Meanwhile Paris’s Deputy Mayor for education, Patrick Bloche, who is working with the local education board to provide schooling for Ukrainian refugee children, visited the principal’s office to see how things were going with the emergency reception classrooms. “He said that the City Hall will most likely try and place Ukrainian children in schools with UPE2A units [programmes to help accommodate non-French speaking foreign children],” explains Serra. Of the 645 kindergartens and primary schools in Paris, only 60 have UPE2A units. As for secondary schools, 81 have the capacity to accommodate non-French speakers.
#Paris accueillera dans ses crèches et ses écoles tous les enfants des familles de réfugiés d'#Ukraine. Ils auront accès gratuitement aux cantines scolaires. Les PMI proposeront des consultations et un soutien psychologique aux enfants et à leurs familles. #StandWithUkraine pic.twitter.com/ENuAca3EzR
— Patrick BLOCHE (@pbloche) March 2, 2022
“We’ll see how things go,” Serra says. “Of course, if we can help in any way possible to integrate the children in our school, we will. But for now, this is the best we can do, and it doesn’t cost us much of an effort.”
First steps towards a French education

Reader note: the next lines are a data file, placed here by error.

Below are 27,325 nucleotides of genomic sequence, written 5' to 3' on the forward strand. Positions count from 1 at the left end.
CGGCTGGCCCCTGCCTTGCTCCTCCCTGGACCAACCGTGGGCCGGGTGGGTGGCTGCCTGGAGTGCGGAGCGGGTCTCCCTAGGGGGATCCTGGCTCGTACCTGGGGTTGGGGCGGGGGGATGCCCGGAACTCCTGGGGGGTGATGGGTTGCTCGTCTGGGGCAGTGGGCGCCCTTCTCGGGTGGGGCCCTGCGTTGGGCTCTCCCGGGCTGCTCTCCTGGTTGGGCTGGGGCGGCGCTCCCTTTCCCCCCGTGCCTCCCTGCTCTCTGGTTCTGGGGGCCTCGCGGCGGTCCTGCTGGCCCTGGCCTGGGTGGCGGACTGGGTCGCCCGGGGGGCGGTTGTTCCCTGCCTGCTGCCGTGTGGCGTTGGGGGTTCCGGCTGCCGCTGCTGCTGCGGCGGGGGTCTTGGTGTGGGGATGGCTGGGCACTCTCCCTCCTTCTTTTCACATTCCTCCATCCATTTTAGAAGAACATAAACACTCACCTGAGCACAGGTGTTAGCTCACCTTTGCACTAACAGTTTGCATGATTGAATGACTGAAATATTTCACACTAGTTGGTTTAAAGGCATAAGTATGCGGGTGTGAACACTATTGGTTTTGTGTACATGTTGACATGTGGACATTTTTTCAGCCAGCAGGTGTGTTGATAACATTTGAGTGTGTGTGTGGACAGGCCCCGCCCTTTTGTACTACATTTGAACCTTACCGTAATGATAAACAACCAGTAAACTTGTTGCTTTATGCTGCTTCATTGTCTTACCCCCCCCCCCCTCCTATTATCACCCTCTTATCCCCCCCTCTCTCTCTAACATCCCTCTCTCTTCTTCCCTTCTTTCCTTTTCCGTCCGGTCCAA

The number of refugees fleeing Ukraine and arriving in France has tripled in the past week. Around 13,500 displaced people have been controlled by border police and are now on French soil, according to France’s Interior Minister Gérald Darmanin.
“We can now accommodate up to 100,000 refugees on national territory. The state and local authorities have made a big effort. We are continuing to work on scenarios where we could take in more [people],” Darmanin explained at a press briefing on Monday.
Some are passing through on their way to other countries, others are here to stay. Around 4,600 refugees have been given accommodation so far, according to French Housing Minister Emmanuelle Wargon. And while the majority have only just arrived, 650 Ukrainian children are already enrolled in French schools, said Marlène Schiappa in an interview with French newspaper Le Journal du Dimanche.
The larger “plan d’accueil école” (school reception plan) for Ukrainian refugees aged 3-18 is still being finalised. For now, schools with UPE2A units are those welcoming the first Ukrainian refugee pupils, allowing the language barrier to be breached. The interior and education ministries will direct parents to OEPRE workshops, aimed at facilitating their integration through French language courses and helping them better understand the school system so they can support their children.
The Paris city board of education has also opened a Ukraine “crisis unit” to help refugee parents with the school enrolment process. The board has also provided teachers with an online pamphlet outlining how to welcome pupils who have suffered trauma.
The final goal is “getting refugee children into school”, Education Minister Jean-Michel Blanquer proclaimed in a tweet. For Odette, it’s important to take it slow. “Speaking to some children, I see that many are afraid and a bit intimidated. This is a safe space for them, they don’t hear everyday sirens going off. It’s peaceful.” Perhaps in the near future, the École Polyvalente Eva Kotchever will be able to untack the blue and yellow arrows guiding Ukrainian refugee children to its classrooms.